California

San Diego Zoo Safari Park, which is affiliated with the San Diego Zoo, is located near Escondido on 1,800 acres that resemble the desert, forest, and mountainous regions of Africa. You can either walk to see many of the 4,000 animals living there, or take an Africa Tram tour that drives right up to the herds of animals. You can even get a bird’s-eye view of the wildlife by taking a tethered, helium balloon that rises 400 feet in the air. Grandkids will love the Conservation Carousel–whose animals are replications of rare and endangered species.

Safari West in Santa Rosa, one hour north of San Francisco, has more than 700 exotic mammals and birds living on the preserve. Its authentic African safari tents have hardwood floors, (the option of) king-size beds, and bathrooms with showers.

New Jersey

Six Flags Great Adventure & Wild Safari is a theme park in Jackson that features thrill rides, concerts, and a 350-acre wildlife preserve (soon to be merged with the 160 acre theme park) for 1,200 animals. You can also schedule a motorized safari-tour with a guide as a part of the Safari Off Road Adventure.

Virginia

Virginia Safari Park in Natural Bridge is located in the Shenandoah Valley. You are allowed to feed huge bull elk, bison, and giraffes with specially prepared grain. You can also walk through the World of Budgie Adventure Aviary or drive through the three mile stretch of Safari Zoo.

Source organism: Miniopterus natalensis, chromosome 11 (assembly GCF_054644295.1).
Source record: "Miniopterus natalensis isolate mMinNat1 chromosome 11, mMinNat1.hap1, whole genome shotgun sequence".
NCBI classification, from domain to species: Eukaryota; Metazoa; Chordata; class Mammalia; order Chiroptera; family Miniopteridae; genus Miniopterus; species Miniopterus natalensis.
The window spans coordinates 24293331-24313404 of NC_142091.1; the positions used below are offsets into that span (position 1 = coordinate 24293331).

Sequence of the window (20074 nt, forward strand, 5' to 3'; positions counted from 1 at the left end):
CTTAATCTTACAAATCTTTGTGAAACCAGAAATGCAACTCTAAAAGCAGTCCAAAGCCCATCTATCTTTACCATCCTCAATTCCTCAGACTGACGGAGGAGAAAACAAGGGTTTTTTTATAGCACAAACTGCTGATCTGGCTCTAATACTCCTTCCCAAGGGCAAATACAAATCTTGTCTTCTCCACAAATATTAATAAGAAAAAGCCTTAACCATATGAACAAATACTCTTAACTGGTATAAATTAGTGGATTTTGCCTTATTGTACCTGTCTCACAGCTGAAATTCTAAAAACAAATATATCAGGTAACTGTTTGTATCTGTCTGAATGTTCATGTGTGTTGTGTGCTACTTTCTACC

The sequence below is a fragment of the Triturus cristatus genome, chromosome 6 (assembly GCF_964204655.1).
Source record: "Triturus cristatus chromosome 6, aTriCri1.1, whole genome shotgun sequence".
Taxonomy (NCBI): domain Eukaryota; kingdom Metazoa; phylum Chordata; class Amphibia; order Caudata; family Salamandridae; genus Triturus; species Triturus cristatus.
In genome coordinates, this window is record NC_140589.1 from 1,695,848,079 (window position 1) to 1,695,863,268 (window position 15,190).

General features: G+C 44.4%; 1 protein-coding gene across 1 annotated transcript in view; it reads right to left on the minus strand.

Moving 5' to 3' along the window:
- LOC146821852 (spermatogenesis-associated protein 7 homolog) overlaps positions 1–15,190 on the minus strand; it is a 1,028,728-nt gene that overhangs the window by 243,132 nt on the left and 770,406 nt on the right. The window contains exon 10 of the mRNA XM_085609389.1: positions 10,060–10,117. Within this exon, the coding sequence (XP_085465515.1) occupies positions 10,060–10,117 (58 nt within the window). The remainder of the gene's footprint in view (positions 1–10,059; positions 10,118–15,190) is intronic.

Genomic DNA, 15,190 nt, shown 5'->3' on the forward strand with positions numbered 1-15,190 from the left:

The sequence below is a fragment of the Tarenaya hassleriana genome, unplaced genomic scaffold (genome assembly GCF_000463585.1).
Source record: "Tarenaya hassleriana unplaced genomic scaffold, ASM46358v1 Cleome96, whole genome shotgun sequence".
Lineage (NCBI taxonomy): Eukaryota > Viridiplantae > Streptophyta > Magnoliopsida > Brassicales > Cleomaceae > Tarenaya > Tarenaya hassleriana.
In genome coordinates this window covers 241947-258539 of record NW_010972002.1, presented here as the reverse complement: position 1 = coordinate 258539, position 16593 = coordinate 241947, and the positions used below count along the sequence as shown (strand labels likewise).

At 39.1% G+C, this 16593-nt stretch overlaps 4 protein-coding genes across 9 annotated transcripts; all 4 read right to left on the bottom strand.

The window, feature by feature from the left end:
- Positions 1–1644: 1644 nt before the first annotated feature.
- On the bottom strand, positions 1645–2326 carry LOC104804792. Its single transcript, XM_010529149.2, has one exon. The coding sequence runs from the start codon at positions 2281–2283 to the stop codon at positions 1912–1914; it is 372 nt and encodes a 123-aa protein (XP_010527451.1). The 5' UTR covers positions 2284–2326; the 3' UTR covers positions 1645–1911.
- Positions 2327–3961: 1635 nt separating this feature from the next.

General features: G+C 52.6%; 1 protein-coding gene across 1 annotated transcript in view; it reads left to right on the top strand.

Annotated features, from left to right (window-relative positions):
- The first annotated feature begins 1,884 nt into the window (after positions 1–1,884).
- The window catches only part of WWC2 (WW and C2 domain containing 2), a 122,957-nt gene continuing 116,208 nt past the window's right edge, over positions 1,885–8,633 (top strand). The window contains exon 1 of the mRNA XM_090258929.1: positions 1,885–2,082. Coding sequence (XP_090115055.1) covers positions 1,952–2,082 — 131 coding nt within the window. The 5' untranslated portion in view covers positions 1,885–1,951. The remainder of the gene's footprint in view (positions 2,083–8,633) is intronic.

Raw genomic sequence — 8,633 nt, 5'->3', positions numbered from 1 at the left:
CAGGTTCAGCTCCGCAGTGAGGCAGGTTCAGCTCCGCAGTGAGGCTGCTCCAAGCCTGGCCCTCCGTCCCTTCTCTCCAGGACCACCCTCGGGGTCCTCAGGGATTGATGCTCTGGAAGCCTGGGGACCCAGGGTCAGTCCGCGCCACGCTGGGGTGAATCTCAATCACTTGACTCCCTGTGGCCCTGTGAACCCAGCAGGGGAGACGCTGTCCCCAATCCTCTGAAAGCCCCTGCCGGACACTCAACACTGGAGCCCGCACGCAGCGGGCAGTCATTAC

Texas

Fossil Rim Wildlife Center near Glen Rose, 55 miles southwest of Fort Worth, lets you take a 10-mile drive through much of the 1,500-acre park to see more than 1,100 animals roaming the property. A lodge and a safari camp are open for overnight stays.

Oregon

Wildlife Safari in Winston is a medical and research facility that permits over 500 animals to roam freely. You can drive 4.5 miles to see wildlife from Africa, Asia, and the Americas. In addition, they feature regular and varied activities, gardens, a gift shop, and a café on the premises.

Have you ever traveled with the grandkids on a safari adventure in the U.S.? Be sure to tell us about it. We think this sounds like a great idea for multigenerational travel.

This feature was brought to you by one of our hand-picked travel partners, Grandparents.com.

{ 3 comments… read them below or add one }

Suzanne Fluhr (Just One Boomer)
Twitter:
April 25, 2013 at 9:59 am

This sounds great! The cost of a safari in Africa would be cost prohibitive for many families. Now all I need is some grandchildren! (Our first son is getting married on May 4th. We promise to be patient.)

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Cathy Severson April 25, 2013 at 8:09 pm

I recommend Out of Africa north of Phoenix. It’s open, but contained. There is a savannah like area where you see herd animals roaming. Above is the larges collection of cats I’ve ever seen. They have a show, but the most interesting is the feeding that occurs every other afternoon (I think). That’s pretty amazing.
Cathy Severson recently posted..How to Write a Strong Accomplishment StatementMy Profile

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Cathy Severson April 25, 2013 at 8:17 pm

Also, just in case you’re in Arizona is Bearizona in Williams, just south of the Grand Canyon. In fact, you can drive to Williams, see Bearizona, spend the night and then the next day ride the train to the Grand Canyon.

Back to Bearizona which has a walking area where you can see the smaller animals, a bird show and then you drive through an area where they have the larger animals. I’ll never the forget the white bison.
We’ve done all of these with our grandchildren. I’m afraid they’re going to be grown up before we’ve done all the things we want to do.